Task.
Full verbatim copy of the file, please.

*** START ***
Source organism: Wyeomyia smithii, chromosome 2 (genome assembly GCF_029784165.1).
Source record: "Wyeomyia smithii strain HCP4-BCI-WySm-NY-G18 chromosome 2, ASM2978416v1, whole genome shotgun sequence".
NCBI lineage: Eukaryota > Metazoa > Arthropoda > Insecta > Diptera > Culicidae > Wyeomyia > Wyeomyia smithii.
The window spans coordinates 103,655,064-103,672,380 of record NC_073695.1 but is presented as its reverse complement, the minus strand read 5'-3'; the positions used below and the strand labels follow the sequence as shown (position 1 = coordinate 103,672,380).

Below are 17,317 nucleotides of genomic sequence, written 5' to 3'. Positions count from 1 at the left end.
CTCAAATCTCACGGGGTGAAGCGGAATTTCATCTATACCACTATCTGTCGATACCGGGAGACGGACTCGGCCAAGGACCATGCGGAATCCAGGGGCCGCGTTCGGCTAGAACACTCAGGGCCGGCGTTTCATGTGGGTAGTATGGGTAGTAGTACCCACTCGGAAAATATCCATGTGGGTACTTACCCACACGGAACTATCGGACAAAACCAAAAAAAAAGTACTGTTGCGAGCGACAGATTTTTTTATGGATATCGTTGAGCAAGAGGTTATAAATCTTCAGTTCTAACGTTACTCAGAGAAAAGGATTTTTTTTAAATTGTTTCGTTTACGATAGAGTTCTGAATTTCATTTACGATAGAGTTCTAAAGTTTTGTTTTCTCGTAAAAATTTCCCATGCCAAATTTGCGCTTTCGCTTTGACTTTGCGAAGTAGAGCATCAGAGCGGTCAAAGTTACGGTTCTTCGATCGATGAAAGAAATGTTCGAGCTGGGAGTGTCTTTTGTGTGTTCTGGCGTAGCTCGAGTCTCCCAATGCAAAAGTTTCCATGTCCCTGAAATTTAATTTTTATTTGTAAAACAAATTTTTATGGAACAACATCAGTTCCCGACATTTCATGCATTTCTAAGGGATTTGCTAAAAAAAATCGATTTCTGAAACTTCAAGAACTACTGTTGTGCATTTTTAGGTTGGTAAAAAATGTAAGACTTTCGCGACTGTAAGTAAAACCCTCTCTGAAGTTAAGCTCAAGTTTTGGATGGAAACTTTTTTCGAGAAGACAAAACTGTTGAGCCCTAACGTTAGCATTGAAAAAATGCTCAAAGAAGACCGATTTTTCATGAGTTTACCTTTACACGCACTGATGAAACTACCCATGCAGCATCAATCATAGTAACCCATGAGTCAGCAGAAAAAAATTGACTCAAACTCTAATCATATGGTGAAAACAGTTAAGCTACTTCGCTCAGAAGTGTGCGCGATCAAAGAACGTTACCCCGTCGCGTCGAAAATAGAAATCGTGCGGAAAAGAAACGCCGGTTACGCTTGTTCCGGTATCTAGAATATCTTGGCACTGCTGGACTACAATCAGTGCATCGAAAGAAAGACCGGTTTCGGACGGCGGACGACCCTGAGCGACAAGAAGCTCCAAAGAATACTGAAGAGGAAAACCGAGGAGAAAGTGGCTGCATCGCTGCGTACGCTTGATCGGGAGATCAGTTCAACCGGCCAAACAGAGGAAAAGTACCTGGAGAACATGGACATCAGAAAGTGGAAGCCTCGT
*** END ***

Source organism: Wyeomyia smithii, chromosome 2 (genome assembly GCF_029784165.1).
Source record: "Wyeomyia smithii strain HCP4-BCI-WySm-NY-G18 chromosome 2, ASM2978416v1, whole genome shotgun sequence".
NCBI lineage: Eukaryota > Metazoa > Arthropoda > Insecta > Diptera > Culicidae > Wyeomyia > Wyeomyia smithii.
The window spans coordinates 103,655,064-103,672,380 of record NC_073695.1 but is presented as its reverse complement, the minus strand read 5'-3'; the positions used below and the strand labels follow the sequence as shown (position 1 = coordinate 103,672,380).

Below are 17,317 nucleotides of genomic sequence, written 5' to 3'. Positions count from 1 at the left end.
CTCAAATCTCACGGGGTGAAGCGGAATTTCATCTATACCACTATCTGTCGATACCGGGAGACGGACTCGGCCAAGGACCATGCGGAATCCAGGGGCCGCGTTCGGCTAGAACACTCAGGGCCGGCGTTTCATGTGGGTAGTATGGGTAGTAGTACCCACTCGGAAAATATCCATGTGGGTACTTACCCACACGGAACTATCGGACAAAACCAAAAAAAAAGTACTGTTGCGAGCGACAGATTTTTTTATGGATATCGTTGAGCAAGAGGTTATAAATCTTCAGTTCTAACGTTACTCAGAGAAAAGGATTTTTTTTAAATTGTTTCGTTTACGATAGAGTTCTGAATTTCATTTACGATAGAGTTCTAAAGTTTTGTTTTCTCGTAAAAATTTCCCATGCCAAATTTGCGCTTTCGCTTTGACTTTGCGAAGTAGAGCATCAGAGCGGTCAAAGTTACGGTTCTTCGATCGATGAAAGAAATGTTCGAGCTGGGAGTGTCTTTTGTGTGTTCTGGCGTAGCTCGAGTCTCCCAATGCAAAAGTTTCCATGTCCCTGAAATTTAATTTTTATTTGTAAAACAAATTTTTATGGAACAACATCAGTTCCCGACATTTCATGCATTTCTAAGGGATTTGCTAAAAAAAATCGATTTCTGAAACTTCAAGAACTACTGTTGTGCATTTTTAGGTTGGTAAAAAATGTAAGACTTTCGCGACTGTAAGTAAAACCCTCTCTGAAGTTAAGCTCAAGTTTTGGATGGAAACTTTTTTCGAGAAGACAAAACTGTTGAGCCCTAACGTTAGCATTGAAAAAATGCTCAAAGAAGACCGATTTTTCATGAGTTTACCTTTACACGCACTGATGAAACTACCCATGCAGCATCAATCATAGTAACCCATGAGTCAGCAGAAAAAAATTGACTCAAACTCTAATCATATGGTGAAAACAGTTAAGCTACTTCGCTCAGAAGTGTGCGCGATCAAAGAACGTTACCCCGTCGCGTCGAAAATAGAAATCGTGCGGAAAAGAAACGCCGGTTACGCTTGTTCCGGTATCTAGAATATCTTGGCACTGCTGGACTACAATCAGTGCATCGAAAGAAAGACCGGTTTCGGACGGCGGACGACCCTGAGCGACAAGAAGCTCCAAAGAATACTGAAGAGGAAAACCGAGGAGAAAGTGGCTGCATCGCTGCGTACGCTTGATCGGGAGATCAGTTCAACCGGCCAAACAGAGGAAAAGTACCTGGAGAACATGGACATCAGAAAGTGGAAGCCTCGT